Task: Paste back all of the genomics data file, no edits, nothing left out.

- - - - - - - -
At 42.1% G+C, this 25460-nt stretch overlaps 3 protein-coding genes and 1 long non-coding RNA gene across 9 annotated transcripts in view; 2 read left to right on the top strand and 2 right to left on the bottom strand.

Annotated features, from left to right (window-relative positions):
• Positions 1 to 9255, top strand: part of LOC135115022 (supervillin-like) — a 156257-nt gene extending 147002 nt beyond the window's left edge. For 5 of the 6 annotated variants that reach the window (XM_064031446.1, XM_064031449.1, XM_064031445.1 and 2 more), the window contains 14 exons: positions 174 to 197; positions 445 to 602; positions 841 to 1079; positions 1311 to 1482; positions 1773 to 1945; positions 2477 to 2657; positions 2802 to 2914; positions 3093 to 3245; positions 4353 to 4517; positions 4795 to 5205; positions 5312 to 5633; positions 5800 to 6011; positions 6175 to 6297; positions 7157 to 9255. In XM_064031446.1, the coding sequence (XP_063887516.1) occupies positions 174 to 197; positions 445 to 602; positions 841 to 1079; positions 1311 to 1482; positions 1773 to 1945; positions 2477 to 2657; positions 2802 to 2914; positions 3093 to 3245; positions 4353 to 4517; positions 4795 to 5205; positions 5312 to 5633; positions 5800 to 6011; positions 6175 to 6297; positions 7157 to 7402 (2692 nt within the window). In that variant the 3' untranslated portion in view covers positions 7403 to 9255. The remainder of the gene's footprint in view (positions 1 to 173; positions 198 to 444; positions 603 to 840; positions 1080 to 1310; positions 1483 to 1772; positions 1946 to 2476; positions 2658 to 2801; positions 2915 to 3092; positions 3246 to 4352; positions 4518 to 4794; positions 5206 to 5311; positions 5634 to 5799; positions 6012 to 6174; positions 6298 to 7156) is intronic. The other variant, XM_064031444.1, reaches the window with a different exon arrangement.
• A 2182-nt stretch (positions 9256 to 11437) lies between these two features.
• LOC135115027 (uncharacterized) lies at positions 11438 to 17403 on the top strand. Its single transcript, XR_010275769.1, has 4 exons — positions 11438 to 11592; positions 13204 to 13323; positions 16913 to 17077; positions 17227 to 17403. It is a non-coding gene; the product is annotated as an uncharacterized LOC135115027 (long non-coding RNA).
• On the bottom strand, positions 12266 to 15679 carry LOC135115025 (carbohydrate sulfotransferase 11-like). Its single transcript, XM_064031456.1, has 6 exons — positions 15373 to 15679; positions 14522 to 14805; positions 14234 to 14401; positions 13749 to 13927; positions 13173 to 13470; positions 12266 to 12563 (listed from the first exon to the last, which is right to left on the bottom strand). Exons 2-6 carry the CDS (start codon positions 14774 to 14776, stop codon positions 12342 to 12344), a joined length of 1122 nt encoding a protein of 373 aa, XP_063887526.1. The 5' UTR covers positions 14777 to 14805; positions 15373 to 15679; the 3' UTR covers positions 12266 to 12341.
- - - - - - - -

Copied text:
At 42.1% G+C, this 25460-nt stretch overlaps 3 protein-coding genes and 1 long non-coding RNA gene across 9 annotated transcripts in view; 2 read left to right on the top strand and 2 right to left on the bottom strand.

Annotated features, from left to right (window-relative positions):
• Positions 1 to 9255, top strand: part of LOC135115022 (supervillin-like) — a 156257-nt gene extending 147002 nt beyond the window's left edge. For 5 of the 6 annotated variants that reach the window (XM_064031446.1, XM_064031449.1, XM_064031445.1 and 2 more), the window contains 14 exons: positions 174 to 197; positions 445 to 602; positions 841 to 1079; positions 1311 to 1482; positions 1773 to 1945; positions 2477 to 2657; positions 2802 to 2914; positions 3093 to 3245; positions 4353 to 4517; positions 4795 to 5205; positions 5312 to 5633; positions 5800 to 6011; positions 6175 to 6297; positions 7157 to 9255. In XM_064031446.1, the coding sequence (XP_063887516.1) occupies positions 174 to 197; positions 445 to 602; positions 841 to 1079; positions 1311 to 1482; positions 1773 to 1945; positions 2477 to 2657; positions 2802 to 2914; positions 3093 to 3245; positions 4353 to 4517; positions 4795 to 5205; positions 5312 to 5633; positions 5800 to 6011; positions 6175 to 6297; positions 7157 to 7402 (2692 nt within the window). In that variant the 3' untranslated portion in view covers positions 7403 to 9255. The remainder of the gene's footprint in view (positions 1 to 173; positions 198 to 444; positions 603 to 840; positions 1080 to 1310; positions 1483 to 1772; positions 1946 to 2476; positions 2658 to 2801; positions 2915 to 3092; positions 3246 to 4352; positions 4518 to 4794; positions 5206 to 5311; positions 5634 to 5799; positions 6012 to 6174; positions 6298 to 7156) is intronic. The other variant, XM_064031444.1, reaches the window with a different exon arrangement.
• A 2182-nt stretch (positions 9256 to 11437) lies between these two features.
• LOC135115027 (uncharacterized) lies at positions 11438 to 17403 on the top strand. Its single transcript, XR_010275769.1, has 4 exons — positions 11438 to 11592; positions 13204 to 13323; positions 16913 to 17077; positions 17227 to 17403. It is a non-coding gene; the product is annotated as an uncharacterized LOC135115027 (long non-coding RNA).
• On the bottom strand, positions 12266 to 15679 carry LOC135115025 (carbohydrate sulfotransferase 11-like). Its single transcript, XM_064031456.1, has 6 exons — positions 15373 to 15679; positions 14522 to 14805; positions 14234 to 14401; positions 13749 to 13927; positions 13173 to 13470; positions 12266 to 12563 (listed from the first exon to the last, which is right to left on the bottom strand). Exons 2-6 carry the CDS (start codon positions 14774 to 14776, stop codon positions 12342 to 12344), a joined length of 1122 nt encoding a protein of 373 aa, XP_063887526.1. The 5' UTR covers positions 14777 to 14805; positions 15373 to 15679; the 3' UTR covers positions 12266 to 12341.